Bush's understanding of the enemy, not religion, is what shapes his concern over a US defeat in Iraq.
By JONATHAN ROSENBLUM
Inveterate Bush haters are as derisive of the president's religiosity as they are of his supposed stupidity. Indeed the former is often cited as proof of the latter. A lengthy New York Times Magazine hatchet job prior to the 2004 election portrayed Bush as convinced that he had a direct line from God - a conviction that rendered him oblivious to both reason and all empirical evidence.
The president's refusal to pull out of Iraq, his failure to sign the Kyoto Protocols and his use of religious terminology - e.g. the "axis of evil" - are said to betoken the rigid mind-set of a religious zealot.
That critique of Bush's faith-based anti-empiricism is nonsense. I don't know one religious person who believes that God speaks to her directly, or that one need only open the Bible to determine whether the Iraqi insurgency is primarily led by al-Qaida or by ex-Ba'athists.
If all that is needed in Iraq is greater attention to facts, let the Democrats in Congress - many of whom are stumped about whether Iran is a Sunni or Shi'ite country or whether there is any difference between the two - show the way rather than just pass non-binding resolutions to appease their voters. That many crucial "facts" remain unknown has nothing to do with Bush's lack of interest. The intelligence community itself remains sharply divided about who is leading the insurgency in Iraq.
Democrats charge that the administration cooked prewar intelligence about Saddam's WMDs, even though CIA director George Tenet called the conclusion a "slam dunk" - a view shared by every Western intelligence service and the Clinton administration. And in the same breath, they are scandalized that undersecretary of defense Douglas Feith sought alternative analyses of the data on a possible Saddam-al-Qaida connection, in the face of the CIA's conclusion that secular Ba'athists and Islamists could never join forces. (And Hitler and Stalin could never have agreed to divide Poland.) President Bush, according to his critics, is being anti-empirical whether he accepts the CIA's conclusions or questions them.
Talk of an axis of evil deeply offends those whose default inclination is to assume that all men are basically rational economic actors seeking to increase material goods and pleasures. In describing radical Islam as "evil," however, Bush means that radical Islam constitutes a belief system irreconcilable with that of the West and its adherents seek to destroy the West. That seems like a fair description of reality.
Bush's understanding of the nature of the enemy, rather than any religious certitude, shapes his concern over the consequences of a perceived American defeat in Iraq: We simply cannot afford to feed the Islamist narrative of Islam ascendant. (If America first removed the Iranian nuclear threat, it could perhaps withdraw from Iraq without fueling Islamists' vision of a West on the run, but what anti-war critics would support that.)
THE "FAITH" of secular liberals also causes them to avoid some empirical questions and to give different weight even to agreed upon facts. Critics of the Iraq war, for instance, show little interest in what will happen in Iraq the day after withdrawal - either in terms of fueling jihadist visions of worldwide victory or in terms of the even worse bloodbath likely to follow. Just as proponents of affirmative action are little concerned about how it sets up unqualified minorities for failure, and the consequences on those set up, or the way that qualified minorities are stigmatized as "affirmative action babies."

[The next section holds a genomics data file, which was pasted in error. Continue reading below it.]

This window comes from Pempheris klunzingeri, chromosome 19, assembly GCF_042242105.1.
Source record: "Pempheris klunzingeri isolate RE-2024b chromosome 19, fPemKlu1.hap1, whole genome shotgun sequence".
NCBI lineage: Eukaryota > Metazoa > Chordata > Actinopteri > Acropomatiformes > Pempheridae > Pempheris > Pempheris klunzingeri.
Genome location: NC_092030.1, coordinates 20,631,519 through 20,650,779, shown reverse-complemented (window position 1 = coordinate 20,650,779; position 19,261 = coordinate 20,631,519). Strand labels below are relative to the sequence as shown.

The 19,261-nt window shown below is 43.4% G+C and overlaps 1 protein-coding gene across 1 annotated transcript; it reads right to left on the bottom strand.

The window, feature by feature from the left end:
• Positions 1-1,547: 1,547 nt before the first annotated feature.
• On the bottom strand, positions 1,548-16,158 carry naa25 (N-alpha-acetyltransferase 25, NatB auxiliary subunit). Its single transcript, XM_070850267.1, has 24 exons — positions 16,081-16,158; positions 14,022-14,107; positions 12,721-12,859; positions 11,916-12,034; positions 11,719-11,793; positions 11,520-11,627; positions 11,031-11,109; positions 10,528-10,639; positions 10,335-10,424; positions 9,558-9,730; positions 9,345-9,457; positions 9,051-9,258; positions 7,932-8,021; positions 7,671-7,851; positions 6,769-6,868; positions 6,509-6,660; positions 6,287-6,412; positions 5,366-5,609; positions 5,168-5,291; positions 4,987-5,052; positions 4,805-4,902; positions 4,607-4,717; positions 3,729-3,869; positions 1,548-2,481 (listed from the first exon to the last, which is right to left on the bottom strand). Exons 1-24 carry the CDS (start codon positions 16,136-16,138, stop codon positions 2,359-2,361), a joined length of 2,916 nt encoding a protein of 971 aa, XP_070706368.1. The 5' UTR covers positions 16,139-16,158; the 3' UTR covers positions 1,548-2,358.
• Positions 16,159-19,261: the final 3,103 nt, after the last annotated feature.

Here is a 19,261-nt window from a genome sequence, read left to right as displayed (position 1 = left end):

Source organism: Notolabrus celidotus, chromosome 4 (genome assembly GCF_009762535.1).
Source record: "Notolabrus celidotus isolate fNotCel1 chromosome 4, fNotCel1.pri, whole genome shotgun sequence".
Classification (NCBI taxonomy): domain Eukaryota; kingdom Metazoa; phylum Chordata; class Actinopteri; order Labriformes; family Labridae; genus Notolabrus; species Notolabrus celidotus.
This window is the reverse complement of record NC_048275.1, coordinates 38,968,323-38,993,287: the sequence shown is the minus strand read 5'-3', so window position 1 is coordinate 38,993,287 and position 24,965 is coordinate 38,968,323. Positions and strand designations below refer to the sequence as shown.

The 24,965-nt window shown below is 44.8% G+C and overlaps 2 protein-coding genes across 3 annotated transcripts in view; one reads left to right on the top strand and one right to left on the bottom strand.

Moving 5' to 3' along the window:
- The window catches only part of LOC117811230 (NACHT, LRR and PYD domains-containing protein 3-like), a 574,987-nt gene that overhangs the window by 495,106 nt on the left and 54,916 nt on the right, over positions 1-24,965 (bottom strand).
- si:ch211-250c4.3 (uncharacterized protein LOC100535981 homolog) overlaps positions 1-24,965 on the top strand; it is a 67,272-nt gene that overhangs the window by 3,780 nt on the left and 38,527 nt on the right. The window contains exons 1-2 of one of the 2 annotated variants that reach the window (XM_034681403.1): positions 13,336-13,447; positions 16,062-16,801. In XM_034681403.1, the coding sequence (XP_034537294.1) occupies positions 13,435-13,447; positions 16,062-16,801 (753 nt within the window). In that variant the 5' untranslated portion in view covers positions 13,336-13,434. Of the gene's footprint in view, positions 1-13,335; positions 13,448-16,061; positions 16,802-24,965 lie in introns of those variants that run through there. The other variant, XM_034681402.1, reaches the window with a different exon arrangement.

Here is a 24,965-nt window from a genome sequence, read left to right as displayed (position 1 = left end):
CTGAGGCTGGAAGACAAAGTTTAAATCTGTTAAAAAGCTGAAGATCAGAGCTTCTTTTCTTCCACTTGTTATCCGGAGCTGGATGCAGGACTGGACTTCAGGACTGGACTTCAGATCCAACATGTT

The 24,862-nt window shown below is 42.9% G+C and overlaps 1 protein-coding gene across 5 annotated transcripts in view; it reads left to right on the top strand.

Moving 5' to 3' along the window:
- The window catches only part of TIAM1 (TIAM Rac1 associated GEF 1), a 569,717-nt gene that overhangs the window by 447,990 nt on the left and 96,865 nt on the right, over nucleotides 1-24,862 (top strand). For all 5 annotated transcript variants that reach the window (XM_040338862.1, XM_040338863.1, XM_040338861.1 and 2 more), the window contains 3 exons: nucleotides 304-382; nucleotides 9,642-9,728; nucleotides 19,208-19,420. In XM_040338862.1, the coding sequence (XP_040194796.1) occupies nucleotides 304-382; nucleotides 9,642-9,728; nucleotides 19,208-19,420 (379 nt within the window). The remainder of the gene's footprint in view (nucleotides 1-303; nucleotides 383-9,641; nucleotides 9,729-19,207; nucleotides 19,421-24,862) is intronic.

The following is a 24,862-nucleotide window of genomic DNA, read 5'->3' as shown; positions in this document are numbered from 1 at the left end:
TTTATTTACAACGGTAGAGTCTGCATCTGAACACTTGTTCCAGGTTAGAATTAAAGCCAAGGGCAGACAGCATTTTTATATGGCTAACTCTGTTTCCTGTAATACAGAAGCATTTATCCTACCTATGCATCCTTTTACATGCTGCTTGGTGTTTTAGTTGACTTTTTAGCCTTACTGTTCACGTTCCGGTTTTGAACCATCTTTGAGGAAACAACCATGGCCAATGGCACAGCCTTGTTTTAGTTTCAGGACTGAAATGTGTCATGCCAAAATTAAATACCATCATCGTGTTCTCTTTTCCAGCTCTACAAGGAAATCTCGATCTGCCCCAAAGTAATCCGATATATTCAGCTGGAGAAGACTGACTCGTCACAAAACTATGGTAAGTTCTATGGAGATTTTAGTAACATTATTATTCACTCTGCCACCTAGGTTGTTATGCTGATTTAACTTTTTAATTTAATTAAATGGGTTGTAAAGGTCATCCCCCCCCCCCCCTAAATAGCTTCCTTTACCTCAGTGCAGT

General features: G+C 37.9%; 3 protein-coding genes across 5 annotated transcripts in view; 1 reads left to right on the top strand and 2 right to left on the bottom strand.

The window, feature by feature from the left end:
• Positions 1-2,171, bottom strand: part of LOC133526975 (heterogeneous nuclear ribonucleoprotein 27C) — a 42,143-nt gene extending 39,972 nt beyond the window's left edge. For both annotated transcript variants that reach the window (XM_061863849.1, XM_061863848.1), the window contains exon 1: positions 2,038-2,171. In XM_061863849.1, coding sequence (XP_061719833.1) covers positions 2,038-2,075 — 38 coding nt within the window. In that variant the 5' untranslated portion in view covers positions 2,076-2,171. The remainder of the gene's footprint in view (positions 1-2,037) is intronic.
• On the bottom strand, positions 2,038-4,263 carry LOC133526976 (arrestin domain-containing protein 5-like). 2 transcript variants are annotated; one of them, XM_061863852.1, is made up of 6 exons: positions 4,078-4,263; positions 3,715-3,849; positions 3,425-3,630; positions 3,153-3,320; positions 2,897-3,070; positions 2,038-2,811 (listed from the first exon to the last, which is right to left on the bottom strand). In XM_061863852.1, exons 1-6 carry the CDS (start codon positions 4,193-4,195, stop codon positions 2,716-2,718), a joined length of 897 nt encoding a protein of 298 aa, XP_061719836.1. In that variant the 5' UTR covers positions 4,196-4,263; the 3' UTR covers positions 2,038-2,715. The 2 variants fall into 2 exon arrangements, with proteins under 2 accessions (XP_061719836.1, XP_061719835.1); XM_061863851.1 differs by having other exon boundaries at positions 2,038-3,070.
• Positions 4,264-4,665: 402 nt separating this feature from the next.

Yet such evaluation of possible consequences, their likelihood and cost is the essence of rational policymaking.
The New Republic once devoted an entire issue to attacks on Richard Herrnstein's and Charles Murray's The Bell Curve, which argues, inter alia, that IQ varies between races. Yet only one of the chosen respondents had substantial scientific qualifications.
Global warming alarmists (remember the "coming ice age" or the "population bomb" in the '70s) have sought to foreclose scientific debate. The release of a summary of recommendations for policymakers by the UN's Intergovernmental Panel on Climate Change months ahead of the scientific papers to support those recommendations was designed to create the false impression of a broad scientific consensus.
Those who question the causes of the slight rise in temperature over the past century, according to MIT Professor of Atmospheric Science Richard Litzen, find their papers summarily rejected by leading journals and research funding cut off, though there is substantial debate over the mechanism behind that rise and the role of fluorocarbons in the process. Most of all the huge cost of enforcement - estimated by Danish statistician Bjorn Lomborg to be $150 billion annually - is never evaluated against the likely minuscule benefit of dramatically cutting fluorocarbon emission.
President Bush is skewered by his critics for not having done more to achieve oil self-sufficiency. Yet those same critics dismiss out of hand the two solutions with the greatest immediate potential: nuclear energy and drilling for oil in Alaska.
Even if there is nothing that obviously distinguishes Bush's sharpest critics in their approach to and weighing of empirical evidence, there is nevertheless one way in which Bush's deep religious belief sets him apart. If he becomes convinced that a nuclear Iran represents an intolerable threat to mankind, and that time has almost run out for stopping Iran from obtaining nuclear weapons, he is far more likely to take the necessary action. His sense that God elevates a man to high office for a purpose would drive him to act, regardless of the adverse political consequences.
And for that we all have much to be grateful for.
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